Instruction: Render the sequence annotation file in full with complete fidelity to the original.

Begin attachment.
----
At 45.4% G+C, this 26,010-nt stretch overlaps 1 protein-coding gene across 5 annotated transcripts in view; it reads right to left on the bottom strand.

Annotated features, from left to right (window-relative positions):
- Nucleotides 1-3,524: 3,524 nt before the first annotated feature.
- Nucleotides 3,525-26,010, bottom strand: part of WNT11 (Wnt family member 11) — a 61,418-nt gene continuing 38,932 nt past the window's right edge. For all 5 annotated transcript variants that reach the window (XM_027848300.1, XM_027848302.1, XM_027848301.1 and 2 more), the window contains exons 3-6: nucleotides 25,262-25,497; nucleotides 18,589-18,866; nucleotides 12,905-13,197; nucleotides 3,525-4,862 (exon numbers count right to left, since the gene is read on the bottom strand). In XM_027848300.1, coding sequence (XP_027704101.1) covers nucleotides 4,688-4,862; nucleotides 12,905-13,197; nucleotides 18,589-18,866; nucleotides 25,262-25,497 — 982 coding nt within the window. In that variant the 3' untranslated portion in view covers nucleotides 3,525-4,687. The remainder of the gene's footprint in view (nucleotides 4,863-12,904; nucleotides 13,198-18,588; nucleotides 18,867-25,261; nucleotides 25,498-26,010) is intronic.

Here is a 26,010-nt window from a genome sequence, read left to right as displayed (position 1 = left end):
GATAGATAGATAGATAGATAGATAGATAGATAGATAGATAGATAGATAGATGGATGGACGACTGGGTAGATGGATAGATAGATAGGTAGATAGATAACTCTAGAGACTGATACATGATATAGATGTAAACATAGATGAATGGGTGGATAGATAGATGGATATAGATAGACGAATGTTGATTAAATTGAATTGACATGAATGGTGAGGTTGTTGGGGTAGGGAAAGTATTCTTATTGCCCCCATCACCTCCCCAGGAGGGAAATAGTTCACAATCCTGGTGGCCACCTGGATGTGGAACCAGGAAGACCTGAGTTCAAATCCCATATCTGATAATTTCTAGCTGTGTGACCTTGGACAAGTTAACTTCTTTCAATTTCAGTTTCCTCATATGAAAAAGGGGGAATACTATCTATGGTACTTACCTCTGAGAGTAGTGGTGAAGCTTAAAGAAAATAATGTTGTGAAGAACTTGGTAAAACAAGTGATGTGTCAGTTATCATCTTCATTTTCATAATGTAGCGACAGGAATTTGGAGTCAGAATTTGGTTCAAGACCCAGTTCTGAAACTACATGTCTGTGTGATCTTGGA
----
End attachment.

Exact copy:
At 45.4% G+C, this 26,010-nt stretch overlaps 1 protein-coding gene across 5 annotated transcripts in view; it reads right to left on the bottom strand.

Annotated features, from left to right (window-relative positions):
- Nucleotides 1-3,524: 3,524 nt before the first annotated feature.
- Nucleotides 3,525-26,010, bottom strand: part of WNT11 (Wnt family member 11) — a 61,418-nt gene continuing 38,932 nt past the window's right edge. For all 5 annotated transcript variants that reach the window (XM_027848300.1, XM_027848302.1, XM_027848301.1 and 2 more), the window contains exons 3-6: nucleotides 25,262-25,497; nucleotides 18,589-18,866; nucleotides 12,905-13,197; nucleotides 3,525-4,862 (exon numbers count right to left, since the gene is read on the bottom strand). In XM_027848300.1, coding sequence (XP_027704101.1) covers nucleotides 4,688-4,862; nucleotides 12,905-13,197; nucleotides 18,589-18,866; nucleotides 25,262-25,497 — 982 coding nt within the window. In that variant the 3' untranslated portion in view covers nucleotides 3,525-4,687. The remainder of the gene's footprint in view (nucleotides 4,863-12,904; nucleotides 13,198-18,588; nucleotides 18,867-25,261; nucleotides 25,498-26,010) is intronic.

Here is a 26,010-nt window from a genome sequence, read left to right as displayed (position 1 = left end):
GATAGATAGATAGATAGATAGATAGATAGATAGATAGATAGATAGATAGATGGATGGACGACTGGGTAGATGGATAGATAGATAGGTAGATAGATAACTCTAGAGACTGATACATGATATAGATGTAAACATAGATGAATGGGTGGATAGATAGATGGATATAGATAGACGAATGTTGATTAAATTGAATTGACATGAATGGTGAGGTTGTTGGGGTAGGGAAAGTATTCTTATTGCCCCCATCACCTCCCCAGGAGGGAAATAGTTCACAATCCTGGTGGCCACCTGGATGTGGAACCAGGAAGACCTGAGTTCAAATCCCATATCTGATAATTTCTAGCTGTGTGACCTTGGACAAGTTAACTTCTTTCAATTTCAGTTTCCTCATATGAAAAAGGGGGAATACTATCTATGGTACTTACCTCTGAGAGTAGTGGTGAAGCTTAAAGAAAATAATGTTGTGAAGAACTTGGTAAAACAAGTGATGTGTCAGTTATCATCTTCATTTTCATAATGTAGCGACAGGAATTTGGAGTCAGAATTTGGTTCAAGACCCAGTTCTGAAACTACATGTCTGTGTGATCTTGGA